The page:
A new weapon in the fight against breast cancer has been developed at the Hospital of Rhode Island.
The technology known as digital breast tomosynthesis has been installed at the centre and has been highlighted as a key progression in detecting breast cancer earlier than normal.
Digital breast tomosynthesis captures three-dimensional images of the breasts through standard full-field digital mammography. It gives the clearest image for radiologists and increases the early detection rate for breast cancer by 15 per cent, while also decreasing the chance of false results by 25 per cent.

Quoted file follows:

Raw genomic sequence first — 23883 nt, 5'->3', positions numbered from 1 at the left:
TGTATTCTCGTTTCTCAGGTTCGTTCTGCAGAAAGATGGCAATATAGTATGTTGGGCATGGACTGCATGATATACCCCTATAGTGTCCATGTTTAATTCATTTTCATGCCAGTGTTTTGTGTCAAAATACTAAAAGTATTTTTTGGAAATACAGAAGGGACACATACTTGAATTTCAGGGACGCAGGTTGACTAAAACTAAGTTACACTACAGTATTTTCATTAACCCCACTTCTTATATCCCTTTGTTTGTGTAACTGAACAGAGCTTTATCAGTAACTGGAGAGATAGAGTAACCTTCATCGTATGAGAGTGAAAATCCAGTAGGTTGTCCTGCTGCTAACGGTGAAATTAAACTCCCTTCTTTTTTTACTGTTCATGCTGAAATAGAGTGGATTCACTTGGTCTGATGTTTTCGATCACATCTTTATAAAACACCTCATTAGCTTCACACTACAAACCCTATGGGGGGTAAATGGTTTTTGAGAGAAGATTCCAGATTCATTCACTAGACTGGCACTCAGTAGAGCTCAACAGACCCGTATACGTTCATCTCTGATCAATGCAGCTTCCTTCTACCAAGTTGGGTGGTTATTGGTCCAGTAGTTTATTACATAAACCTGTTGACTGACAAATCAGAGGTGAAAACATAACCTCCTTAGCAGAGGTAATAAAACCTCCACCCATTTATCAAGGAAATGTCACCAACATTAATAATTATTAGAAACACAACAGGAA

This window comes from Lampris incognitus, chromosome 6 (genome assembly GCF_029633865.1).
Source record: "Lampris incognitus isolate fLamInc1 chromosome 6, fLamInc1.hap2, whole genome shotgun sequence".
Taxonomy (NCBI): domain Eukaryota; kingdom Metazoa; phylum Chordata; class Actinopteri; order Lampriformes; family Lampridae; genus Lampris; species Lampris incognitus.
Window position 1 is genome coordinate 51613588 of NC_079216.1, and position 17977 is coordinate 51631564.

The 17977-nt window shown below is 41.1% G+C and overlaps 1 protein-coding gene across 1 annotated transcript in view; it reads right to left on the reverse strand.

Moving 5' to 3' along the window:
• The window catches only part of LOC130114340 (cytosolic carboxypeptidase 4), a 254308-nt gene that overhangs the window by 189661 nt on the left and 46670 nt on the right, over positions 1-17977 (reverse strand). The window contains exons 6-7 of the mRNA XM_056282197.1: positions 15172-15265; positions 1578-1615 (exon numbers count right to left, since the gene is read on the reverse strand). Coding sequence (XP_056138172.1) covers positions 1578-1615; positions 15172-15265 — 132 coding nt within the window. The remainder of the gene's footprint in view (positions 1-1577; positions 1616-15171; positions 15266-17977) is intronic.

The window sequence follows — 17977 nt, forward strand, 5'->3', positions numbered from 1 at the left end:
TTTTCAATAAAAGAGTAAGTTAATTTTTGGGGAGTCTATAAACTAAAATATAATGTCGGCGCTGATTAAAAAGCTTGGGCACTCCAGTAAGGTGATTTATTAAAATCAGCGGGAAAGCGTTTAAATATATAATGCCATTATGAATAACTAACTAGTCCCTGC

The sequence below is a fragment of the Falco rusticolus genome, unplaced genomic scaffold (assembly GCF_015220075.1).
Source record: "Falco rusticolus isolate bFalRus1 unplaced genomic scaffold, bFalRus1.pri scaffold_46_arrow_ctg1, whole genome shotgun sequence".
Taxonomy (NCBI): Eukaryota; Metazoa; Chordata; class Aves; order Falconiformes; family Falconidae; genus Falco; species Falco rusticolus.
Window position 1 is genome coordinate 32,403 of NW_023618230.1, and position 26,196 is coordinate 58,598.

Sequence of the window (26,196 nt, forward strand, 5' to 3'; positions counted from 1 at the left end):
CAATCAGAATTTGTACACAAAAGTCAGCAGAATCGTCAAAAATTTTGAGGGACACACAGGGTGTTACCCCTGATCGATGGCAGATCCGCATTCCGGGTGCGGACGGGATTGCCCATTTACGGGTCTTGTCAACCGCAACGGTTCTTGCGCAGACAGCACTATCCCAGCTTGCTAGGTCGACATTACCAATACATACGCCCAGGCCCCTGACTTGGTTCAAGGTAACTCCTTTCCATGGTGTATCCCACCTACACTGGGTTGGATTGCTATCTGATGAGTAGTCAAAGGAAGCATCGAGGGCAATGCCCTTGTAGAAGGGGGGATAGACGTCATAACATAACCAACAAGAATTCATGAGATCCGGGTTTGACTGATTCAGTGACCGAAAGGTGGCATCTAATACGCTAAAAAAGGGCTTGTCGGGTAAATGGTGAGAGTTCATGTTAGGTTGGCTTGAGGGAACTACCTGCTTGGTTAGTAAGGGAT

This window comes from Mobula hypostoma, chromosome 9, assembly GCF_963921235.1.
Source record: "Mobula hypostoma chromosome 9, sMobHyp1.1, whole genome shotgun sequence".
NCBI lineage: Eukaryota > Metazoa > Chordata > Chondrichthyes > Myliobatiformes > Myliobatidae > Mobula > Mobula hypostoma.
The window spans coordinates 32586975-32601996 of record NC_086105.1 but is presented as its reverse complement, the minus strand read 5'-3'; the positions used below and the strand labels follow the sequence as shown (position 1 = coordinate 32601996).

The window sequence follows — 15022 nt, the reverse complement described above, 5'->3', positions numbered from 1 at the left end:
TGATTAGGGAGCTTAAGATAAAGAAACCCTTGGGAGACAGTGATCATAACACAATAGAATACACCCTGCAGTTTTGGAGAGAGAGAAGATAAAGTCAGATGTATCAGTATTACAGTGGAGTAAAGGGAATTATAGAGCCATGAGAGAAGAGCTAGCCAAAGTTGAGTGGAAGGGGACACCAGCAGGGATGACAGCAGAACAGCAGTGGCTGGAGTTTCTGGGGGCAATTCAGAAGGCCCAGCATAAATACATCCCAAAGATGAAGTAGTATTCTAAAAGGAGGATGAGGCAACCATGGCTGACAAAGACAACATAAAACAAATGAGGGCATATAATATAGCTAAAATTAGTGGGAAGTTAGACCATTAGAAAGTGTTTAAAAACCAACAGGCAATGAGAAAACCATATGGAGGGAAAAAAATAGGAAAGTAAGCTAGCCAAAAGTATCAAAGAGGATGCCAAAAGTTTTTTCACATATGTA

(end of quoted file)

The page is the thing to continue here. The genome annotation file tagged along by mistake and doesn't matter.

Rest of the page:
Patricia Spencer, MD, chief of the Department of Diagnostic Imaging at Women & Infants, said: "Tomosynthesis gives doctors a clearer view of a woman's breast tissue and significantly helps us screen for and find potential breast cancers. The result is fewer calls to patients for further testing and less overall anxiety for women."
According to a Cancer Research report, in 2008 it was estimated that 1.38 million women across the world were diagnosed with breast cancer with 12,047 women dying in the same year.
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written by Mathew Horton
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